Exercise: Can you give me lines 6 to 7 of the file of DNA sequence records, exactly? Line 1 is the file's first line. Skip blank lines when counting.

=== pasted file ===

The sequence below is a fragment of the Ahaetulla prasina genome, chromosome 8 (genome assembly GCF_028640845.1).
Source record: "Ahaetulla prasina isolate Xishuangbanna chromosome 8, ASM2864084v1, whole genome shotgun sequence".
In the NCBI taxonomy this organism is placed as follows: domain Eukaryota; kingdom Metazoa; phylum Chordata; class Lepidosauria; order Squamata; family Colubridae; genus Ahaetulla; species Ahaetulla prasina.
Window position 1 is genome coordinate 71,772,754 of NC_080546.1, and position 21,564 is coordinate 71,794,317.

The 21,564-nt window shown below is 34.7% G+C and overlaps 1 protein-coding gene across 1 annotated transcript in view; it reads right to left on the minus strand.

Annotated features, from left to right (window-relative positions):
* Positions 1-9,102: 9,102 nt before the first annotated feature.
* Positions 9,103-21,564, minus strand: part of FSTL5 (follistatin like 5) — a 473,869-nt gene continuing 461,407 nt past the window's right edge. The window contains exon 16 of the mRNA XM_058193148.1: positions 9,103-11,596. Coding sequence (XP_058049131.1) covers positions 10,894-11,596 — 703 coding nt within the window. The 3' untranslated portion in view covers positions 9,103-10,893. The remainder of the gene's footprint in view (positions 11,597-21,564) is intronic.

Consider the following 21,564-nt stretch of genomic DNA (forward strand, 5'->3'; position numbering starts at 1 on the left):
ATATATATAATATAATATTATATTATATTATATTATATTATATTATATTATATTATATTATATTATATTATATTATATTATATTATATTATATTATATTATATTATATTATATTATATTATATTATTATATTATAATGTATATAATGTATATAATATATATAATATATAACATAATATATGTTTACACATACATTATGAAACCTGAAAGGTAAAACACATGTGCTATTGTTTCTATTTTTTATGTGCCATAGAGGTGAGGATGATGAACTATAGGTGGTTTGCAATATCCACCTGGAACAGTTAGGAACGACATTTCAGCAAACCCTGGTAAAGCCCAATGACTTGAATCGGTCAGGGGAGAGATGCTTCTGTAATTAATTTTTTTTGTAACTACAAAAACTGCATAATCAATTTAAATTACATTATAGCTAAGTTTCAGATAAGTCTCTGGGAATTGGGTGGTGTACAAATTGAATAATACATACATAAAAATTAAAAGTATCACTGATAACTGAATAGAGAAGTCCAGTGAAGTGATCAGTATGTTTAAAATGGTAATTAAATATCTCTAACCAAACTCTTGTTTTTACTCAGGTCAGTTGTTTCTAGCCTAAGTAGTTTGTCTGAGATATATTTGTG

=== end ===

Annotated features, from left to right (window-relative positions):
* Positions 1-9,102: 9,102 nt before the first annotated feature.